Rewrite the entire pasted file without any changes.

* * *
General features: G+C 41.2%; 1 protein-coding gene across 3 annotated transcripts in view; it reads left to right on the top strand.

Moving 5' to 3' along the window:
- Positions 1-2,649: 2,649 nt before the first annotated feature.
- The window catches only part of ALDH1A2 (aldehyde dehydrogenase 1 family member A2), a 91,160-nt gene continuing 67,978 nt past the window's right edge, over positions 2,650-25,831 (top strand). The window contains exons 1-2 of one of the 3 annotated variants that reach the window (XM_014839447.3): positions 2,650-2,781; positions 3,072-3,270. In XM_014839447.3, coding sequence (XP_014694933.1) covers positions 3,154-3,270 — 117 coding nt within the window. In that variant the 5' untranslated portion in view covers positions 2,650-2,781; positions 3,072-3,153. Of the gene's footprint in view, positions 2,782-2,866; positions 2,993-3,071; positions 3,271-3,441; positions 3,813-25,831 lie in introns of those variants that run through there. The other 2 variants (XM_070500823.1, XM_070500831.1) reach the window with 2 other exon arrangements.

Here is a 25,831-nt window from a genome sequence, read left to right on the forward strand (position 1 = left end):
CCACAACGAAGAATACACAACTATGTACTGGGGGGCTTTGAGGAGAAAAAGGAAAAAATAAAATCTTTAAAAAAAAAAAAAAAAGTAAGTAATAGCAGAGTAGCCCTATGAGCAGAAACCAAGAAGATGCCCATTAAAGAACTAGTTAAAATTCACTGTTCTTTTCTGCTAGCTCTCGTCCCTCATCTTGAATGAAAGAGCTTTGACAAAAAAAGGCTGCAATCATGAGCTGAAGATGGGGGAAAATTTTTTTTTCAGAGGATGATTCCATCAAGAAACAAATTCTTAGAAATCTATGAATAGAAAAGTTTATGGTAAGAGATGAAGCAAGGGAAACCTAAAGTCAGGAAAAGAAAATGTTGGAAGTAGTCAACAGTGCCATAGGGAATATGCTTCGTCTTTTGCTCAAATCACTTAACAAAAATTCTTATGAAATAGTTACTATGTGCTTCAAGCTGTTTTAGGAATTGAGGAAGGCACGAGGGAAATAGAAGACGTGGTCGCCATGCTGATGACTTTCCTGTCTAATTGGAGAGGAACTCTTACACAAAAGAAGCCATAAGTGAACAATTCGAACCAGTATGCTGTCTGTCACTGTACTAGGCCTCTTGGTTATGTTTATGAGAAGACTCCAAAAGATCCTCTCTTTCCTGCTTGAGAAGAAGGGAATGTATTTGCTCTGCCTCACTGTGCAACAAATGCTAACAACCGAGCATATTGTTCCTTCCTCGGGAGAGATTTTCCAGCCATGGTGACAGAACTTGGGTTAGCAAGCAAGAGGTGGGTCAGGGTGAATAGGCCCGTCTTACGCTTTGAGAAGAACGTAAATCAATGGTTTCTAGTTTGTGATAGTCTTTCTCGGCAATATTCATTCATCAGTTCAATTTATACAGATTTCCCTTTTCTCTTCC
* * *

General features: G+C 41.2%; 1 protein-coding gene across 3 annotated transcripts in view; it reads left to right on the top strand.

Moving 5' to 3' along the window:
- Positions 1-2,649: 2,649 nt before the first annotated feature.
- The window catches only part of ALDH1A2 (aldehyde dehydrogenase 1 family member A2), a 91,160-nt gene continuing 67,978 nt past the window's right edge, over positions 2,650-25,831 (top strand). The window contains exons 1-2 of one of the 3 annotated variants that reach the window (XM_014839447.3): positions 2,650-2,781; positions 3,072-3,270. In XM_014839447.3, coding sequence (XP_014694933.1) covers positions 3,154-3,270 — 117 coding nt within the window. In that variant the 5' untranslated portion in view covers positions 2,650-2,781; positions 3,072-3,153. Of the gene's footprint in view, positions 2,782-2,866; positions 2,993-3,071; positions 3,271-3,441; positions 3,813-25,831 lie in introns of those variants that run through there. The other 2 variants (XM_070500823.1, XM_070500831.1) reach the window with 2 other exon arrangements.

Here is a 25,831-nt window from a genome sequence, read left to right on the forward strand (position 1 = left end):
CCACAACGAAGAATACACAACTATGTACTGGGGGGCTTTGAGGAGAAAAAGGAAAAAATAAAATCTTTAAAAAAAAAAAAAAAAGTAAGTAATAGCAGAGTAGCCCTATGAGCAGAAACCAAGAAGATGCCCATTAAAGAACTAGTTAAAATTCACTGTTCTTTTCTGCTAGCTCTCGTCCCTCATCTTGAATGAAAGAGCTTTGACAAAAAAAGGCTGCAATCATGAGCTGAAGATGGGGGAAAATTTTTTTTTCAGAGGATGATTCCATCAAGAAACAAATTCTTAGAAATCTATGAATAGAAAAGTTTATGGTAAGAGATGAAGCAAGGGAAACCTAAAGTCAGGAAAAGAAAATGTTGGAAGTAGTCAACAGTGCCATAGGGAATATGCTTCGTCTTTTGCTCAAATCACTTAACAAAAATTCTTATGAAATAGTTACTATGTGCTTCAAGCTGTTTTAGGAATTGAGGAAGGCACGAGGGAAATAGAAGACGTGGTCGCCATGCTGATGACTTTCCTGTCTAATTGGAGAGGAACTCTTACACAAAAGAAGCCATAAGTGAACAATTCGAACCAGTATGCTGTCTGTCACTGTACTAGGCCTCTTGGTTATGTTTATGAGAAGACTCCAAAAGATCCTCTCTTTCCTGCTTGAGAAGAAGGGAATGTATTTGCTCTGCCTCACTGTGCAACAAATGCTAACAACCGAGCATATTGTTCCTTCCTCGGGAGAGATTTTCCAGCCATGGTGACAGAACTTGGGTTAGCAAGCAAGAGGTGGGTCAGGGTGAATAGGCCCGTCTTACGCTTTGAGAAGAACGTAAATCAATGGTTTCTAGTTTGTGATAGTCTTTCTCGGCAATATTCATTCATCAGTTCAATTTATACAGATTTCCCTTTTCTCTTCC